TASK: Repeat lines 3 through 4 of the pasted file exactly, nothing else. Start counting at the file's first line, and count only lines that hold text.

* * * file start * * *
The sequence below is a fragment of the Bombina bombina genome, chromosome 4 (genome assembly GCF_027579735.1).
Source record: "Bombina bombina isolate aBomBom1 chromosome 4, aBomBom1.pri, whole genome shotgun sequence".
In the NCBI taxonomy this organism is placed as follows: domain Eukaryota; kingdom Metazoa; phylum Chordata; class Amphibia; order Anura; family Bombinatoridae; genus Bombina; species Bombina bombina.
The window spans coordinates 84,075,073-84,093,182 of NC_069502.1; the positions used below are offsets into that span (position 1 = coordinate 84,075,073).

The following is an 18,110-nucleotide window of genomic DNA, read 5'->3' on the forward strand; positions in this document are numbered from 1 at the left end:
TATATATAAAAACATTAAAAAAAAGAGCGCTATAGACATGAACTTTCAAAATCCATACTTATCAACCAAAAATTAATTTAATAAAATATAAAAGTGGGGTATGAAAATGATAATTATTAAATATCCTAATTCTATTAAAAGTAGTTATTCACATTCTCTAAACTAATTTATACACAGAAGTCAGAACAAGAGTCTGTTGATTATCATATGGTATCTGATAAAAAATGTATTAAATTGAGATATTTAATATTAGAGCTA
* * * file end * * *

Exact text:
In the NCBI taxonomy this organism is placed as follows: domain Eukaryota; kingdom Metazoa; phylum Chordata; class Amphibia; order Anura; family Bombinatoridae; genus Bombina; species Bombina bombina.
The window spans coordinates 84,075,073-84,093,182 of NC_069502.1; the positions used below are offsets into that span (position 1 = coordinate 84,075,073).